How can local tangata whenua be empowered to make the best decisions for sustainable management of Northland’s brown kiwi, and how can the isolated kiwi populations from Ipipiri (Eastern Bay of Islands) be managed to maintain local whakapapa and reduce the negative impact of small population sizes and inbreeding?

Management of taonga species is a costly and time-consuming process. To ensure the best outcomes, the practice of kaitiakitanga should be guided by the best possible information. Hapū from Ipipiri, primarily Te Patukea and Ngāti Kuta, were early to recognise the need for a deeper understanding of the whakapapa of local kiwi populations, using genetic tools, before management plans are implemented, and also how advancements in this area could serve as an example that could be applied to many other taonga species across the motu.

Working closely with these hapū, this project is applying recent advances in genome science accessible, and using these advanced tools of genetic analysis will improve understanding of the whakapapa, the history and health status of the Ipipiri kiwi, as well as the status of birds from mainland populations that could serve as donors for genetic rescue of the island birds. The project provides local tangata whenua with key information for decision-making regarding conservation efforts such as habitat preservation, translocations of birds between localities, and facilitation of interbreeding between isolated kiwi populations. This study is delivering information that will help ensure the future survival of this taonga.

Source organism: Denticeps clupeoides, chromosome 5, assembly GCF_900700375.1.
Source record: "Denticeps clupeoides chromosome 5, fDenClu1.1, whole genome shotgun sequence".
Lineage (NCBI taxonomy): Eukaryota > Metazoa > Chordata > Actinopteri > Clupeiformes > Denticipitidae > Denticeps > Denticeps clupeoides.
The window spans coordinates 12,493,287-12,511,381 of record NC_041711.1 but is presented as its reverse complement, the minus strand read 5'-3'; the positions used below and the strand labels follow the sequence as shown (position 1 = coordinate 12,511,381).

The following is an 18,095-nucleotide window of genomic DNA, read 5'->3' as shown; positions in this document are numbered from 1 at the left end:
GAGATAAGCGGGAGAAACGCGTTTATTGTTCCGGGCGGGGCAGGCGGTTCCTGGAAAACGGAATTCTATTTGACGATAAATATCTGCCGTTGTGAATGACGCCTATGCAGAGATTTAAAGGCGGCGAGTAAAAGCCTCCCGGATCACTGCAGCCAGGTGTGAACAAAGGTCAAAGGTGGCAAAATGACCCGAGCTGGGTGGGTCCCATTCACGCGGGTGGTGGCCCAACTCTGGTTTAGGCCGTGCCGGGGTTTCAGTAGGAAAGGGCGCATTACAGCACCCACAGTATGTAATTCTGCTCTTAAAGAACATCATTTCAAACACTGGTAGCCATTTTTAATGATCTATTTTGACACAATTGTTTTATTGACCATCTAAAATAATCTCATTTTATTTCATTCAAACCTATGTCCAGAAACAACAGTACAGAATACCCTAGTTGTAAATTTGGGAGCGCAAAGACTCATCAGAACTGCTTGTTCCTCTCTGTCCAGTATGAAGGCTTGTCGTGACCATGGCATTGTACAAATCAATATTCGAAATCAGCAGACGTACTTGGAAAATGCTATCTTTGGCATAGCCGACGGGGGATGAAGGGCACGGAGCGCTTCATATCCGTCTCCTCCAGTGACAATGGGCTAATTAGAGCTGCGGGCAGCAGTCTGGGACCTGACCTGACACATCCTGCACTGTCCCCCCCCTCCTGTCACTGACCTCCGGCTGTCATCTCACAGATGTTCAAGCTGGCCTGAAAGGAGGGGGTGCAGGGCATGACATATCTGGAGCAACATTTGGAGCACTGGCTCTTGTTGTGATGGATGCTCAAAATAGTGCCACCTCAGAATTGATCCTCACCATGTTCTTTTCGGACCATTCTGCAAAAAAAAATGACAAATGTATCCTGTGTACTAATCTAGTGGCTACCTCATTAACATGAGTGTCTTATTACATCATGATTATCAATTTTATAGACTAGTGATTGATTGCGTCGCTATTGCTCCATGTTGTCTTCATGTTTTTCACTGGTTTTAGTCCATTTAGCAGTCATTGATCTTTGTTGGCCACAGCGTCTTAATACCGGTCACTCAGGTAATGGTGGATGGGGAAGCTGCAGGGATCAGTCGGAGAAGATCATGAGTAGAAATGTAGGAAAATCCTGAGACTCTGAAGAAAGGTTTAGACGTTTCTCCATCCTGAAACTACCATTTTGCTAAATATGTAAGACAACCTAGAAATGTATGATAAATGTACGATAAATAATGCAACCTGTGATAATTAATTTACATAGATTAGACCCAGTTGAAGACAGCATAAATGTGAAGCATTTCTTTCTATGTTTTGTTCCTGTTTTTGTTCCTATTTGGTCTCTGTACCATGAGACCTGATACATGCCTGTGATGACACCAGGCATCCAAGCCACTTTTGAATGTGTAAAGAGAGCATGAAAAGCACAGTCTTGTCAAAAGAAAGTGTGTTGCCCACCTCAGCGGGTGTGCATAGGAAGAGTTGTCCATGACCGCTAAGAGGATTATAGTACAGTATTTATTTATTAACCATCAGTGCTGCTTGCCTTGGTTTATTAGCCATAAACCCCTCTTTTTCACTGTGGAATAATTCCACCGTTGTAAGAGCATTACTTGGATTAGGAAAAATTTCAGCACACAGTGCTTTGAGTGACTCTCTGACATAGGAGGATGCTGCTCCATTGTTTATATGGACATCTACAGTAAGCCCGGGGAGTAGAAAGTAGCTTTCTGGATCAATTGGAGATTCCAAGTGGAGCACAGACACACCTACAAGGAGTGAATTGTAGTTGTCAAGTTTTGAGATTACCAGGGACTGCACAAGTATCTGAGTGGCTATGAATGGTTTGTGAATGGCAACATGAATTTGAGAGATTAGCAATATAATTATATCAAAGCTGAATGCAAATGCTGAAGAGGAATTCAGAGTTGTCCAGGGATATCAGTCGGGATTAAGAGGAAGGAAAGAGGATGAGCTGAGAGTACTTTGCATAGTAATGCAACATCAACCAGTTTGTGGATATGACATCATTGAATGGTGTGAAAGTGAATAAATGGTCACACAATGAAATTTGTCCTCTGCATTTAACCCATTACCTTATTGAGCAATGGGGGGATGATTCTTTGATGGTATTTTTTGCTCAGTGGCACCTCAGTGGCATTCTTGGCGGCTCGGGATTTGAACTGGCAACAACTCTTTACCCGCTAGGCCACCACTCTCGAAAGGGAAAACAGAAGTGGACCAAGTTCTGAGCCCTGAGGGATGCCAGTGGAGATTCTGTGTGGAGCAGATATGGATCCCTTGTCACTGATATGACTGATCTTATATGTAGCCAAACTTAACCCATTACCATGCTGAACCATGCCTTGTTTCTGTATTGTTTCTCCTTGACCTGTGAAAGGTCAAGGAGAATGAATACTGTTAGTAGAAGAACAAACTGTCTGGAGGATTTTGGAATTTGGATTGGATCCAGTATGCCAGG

Project commenced:

Research Lead(s) and Team

Ngāti Porou
Senior Lecturer
School of Agriculture and Environment

The overarching theme of my research is understanding the composition, distribution and evolutionary history of New Zealand’s unique ecosystems. My primary focus is the rich, and largely endemic, marine mollusc fauna. However, I apply my broadly ranging expertise in genomics, ecology and evolutionary biology, to a diverse range of research topics involving New Zealand’s biodiversity, both native and exotic.